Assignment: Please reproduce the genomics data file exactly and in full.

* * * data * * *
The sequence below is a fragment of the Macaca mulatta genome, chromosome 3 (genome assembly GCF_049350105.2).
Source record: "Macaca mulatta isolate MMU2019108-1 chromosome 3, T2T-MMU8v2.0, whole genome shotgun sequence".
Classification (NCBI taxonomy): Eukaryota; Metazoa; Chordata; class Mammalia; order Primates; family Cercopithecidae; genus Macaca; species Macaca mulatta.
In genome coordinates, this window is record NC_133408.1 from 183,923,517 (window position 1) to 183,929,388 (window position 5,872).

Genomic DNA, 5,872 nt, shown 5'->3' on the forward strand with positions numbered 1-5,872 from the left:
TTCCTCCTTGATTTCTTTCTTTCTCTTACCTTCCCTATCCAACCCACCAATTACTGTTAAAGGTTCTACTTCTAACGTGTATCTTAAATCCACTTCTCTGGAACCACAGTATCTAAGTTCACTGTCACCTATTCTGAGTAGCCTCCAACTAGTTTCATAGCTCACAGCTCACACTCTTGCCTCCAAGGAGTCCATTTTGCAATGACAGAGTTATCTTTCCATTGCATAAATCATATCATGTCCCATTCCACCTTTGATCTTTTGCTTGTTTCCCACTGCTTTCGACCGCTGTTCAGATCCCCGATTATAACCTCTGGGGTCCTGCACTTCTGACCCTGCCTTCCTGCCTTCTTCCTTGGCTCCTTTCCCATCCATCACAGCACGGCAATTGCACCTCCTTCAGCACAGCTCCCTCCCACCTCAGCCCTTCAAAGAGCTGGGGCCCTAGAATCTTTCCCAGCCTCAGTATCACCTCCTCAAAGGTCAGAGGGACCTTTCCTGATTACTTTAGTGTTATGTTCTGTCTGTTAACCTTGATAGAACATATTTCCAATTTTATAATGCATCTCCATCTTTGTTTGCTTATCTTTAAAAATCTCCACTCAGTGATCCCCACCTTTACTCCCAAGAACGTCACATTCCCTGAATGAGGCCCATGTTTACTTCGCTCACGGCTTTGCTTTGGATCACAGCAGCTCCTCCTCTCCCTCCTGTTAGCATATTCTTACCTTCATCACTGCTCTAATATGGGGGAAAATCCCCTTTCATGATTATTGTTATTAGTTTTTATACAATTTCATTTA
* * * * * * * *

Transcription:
The sequence below is a fragment of the Macaca mulatta genome, chromosome 3 (genome assembly GCF_049350105.2).
Source record: "Macaca mulatta isolate MMU2019108-1 chromosome 3, T2T-MMU8v2.0, whole genome shotgun sequence".
Classification (NCBI taxonomy): Eukaryota; Metazoa; Chordata; class Mammalia; order Primates; family Cercopithecidae; genus Macaca; species Macaca mulatta.
In genome coordinates, this window is record NC_133408.1 from 183,923,517 (window position 1) to 183,929,388 (window position 5,872).

Genomic DNA, 5,872 nt, shown 5'->3' on the forward strand with positions numbered 1-5,872 from the left:
TTCCTCCTTGATTTCTTTCTTTCTCTTACCTTCCCTATCCAACCCACCAATTACTGTTAAAGGTTCTACTTCTAACGTGTATCTTAAATCCACTTCTCTGGAACCACAGTATCTAAGTTCACTGTCACCTATTCTGAGTAGCCTCCAACTAGTTTCATAGCTCACAGCTCACACTCTTGCCTCCAAGGAGTCCATTTTGCAATGACAGAGTTATCTTTCCATTGCATAAATCATATCATGTCCCATTCCACCTTTGATCTTTTGCTTGTTTCCCACTGCTTTCGACCGCTGTTCAGATCCCCGATTATAACCTCTGGGGTCCTGCACTTCTGACCCTGCCTTCCTGCCTTCTTCCTTGGCTCCTTTCCCATCCATCACAGCACGGCAATTGCACCTCCTTCAGCACAGCTCCCTCCCACCTCAGCCCTTCAAAGAGCTGGGGCCCTAGAATCTTTCCCAGCCTCAGTATCACCTCCTCAAAGGTCAGAGGGACCTTTCCTGATTACTTTAGTGTTATGTTCTGTCTGTTAACCTTGATAGAACATATTTCCAATTTTATAATGCATCTCCATCTTTGTTTGCTTATCTTTAAAAATCTCCACTCAGTGATCCCCACCTTTACTCCCAAGAACGTCACATTCCCTGAATGAGGCCCATGTTTACTTCGCTCACGGCTTTGCTTTGGATCACAGCAGCTCCTCCTCTCCCTCCTGTTAGCATATTCTTACCTTCATCACTGCTCTAATATGGGGGAAAATCCCCTTTCATGATTATTGTTATTAGTTTTTATACAATTTCATTTA